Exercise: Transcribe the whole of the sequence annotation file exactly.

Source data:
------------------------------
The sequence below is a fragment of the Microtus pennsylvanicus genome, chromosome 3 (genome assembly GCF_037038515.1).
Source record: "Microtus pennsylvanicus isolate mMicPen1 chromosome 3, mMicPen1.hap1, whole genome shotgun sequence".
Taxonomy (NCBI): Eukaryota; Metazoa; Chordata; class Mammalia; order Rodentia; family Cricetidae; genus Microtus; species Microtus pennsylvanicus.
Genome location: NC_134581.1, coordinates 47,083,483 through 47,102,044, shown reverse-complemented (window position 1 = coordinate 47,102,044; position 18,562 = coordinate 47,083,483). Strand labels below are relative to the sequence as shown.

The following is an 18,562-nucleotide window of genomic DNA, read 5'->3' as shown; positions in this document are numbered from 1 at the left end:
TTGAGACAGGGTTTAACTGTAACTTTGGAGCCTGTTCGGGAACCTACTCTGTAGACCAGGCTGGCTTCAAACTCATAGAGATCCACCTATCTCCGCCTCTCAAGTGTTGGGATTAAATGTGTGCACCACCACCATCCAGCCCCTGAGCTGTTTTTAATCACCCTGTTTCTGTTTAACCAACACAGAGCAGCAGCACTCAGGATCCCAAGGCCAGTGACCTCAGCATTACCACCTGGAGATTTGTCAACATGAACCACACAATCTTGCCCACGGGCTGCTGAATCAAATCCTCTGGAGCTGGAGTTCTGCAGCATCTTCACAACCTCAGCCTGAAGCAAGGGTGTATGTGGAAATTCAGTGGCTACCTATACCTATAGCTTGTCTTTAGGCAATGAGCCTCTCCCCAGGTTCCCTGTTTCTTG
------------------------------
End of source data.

The sequence below is a fragment of the Microtus pennsylvanicus genome, chromosome 3 (genome assembly GCF_037038515.1).
Source record: "Microtus pennsylvanicus isolate mMicPen1 chromosome 3, mMicPen1.hap1, whole genome shotgun sequence".
Taxonomy (NCBI): Eukaryota; Metazoa; Chordata; class Mammalia; order Rodentia; family Cricetidae; genus Microtus; species Microtus pennsylvanicus.
Genome location: NC_134581.1, coordinates 47,083,483 through 47,102,044, shown reverse-complemented (window position 1 = coordinate 47,102,044; position 18,562 = coordinate 47,083,483). Strand labels below are relative to the sequence as shown.

The following is an 18,562-nucleotide window of genomic DNA, read 5'->3' as shown; positions in this document are numbered from 1 at the left end:
TTGAGACAGGGTTTAACTGTAACTTTGGAGCCTGTTCGGGAACCTACTCTGTAGACCAGGCTGGCTTCAAACTCATAGAGATCCACCTATCTCCGCCTCTCAAGTGTTGGGATTAAATGTGTGCACCACCACCATCCAGCCCCTGAGCTGTTTTTAATCACCCTGTTTCTGTTTAACCAACACAGAGCAGCAGCACTCAGGATCCCAAGGCCAGTGACCTCAGCATTACCACCTGGAGATTTGTCAACATGAACCACACAATCTTGCCCACGGGCTGCTGAATCAAATCCTCTGGAGCTGGAGTTCTGCAGCATCTTCACAACCTCAGCCTGAAGCAAGGGTGTATGTGGAAATTCAGTGGCTACCTATACCTATAGCTTGTCTTTAGGCAATGAGCCTCTCCCCAGGTTCCCTGTTTCTTG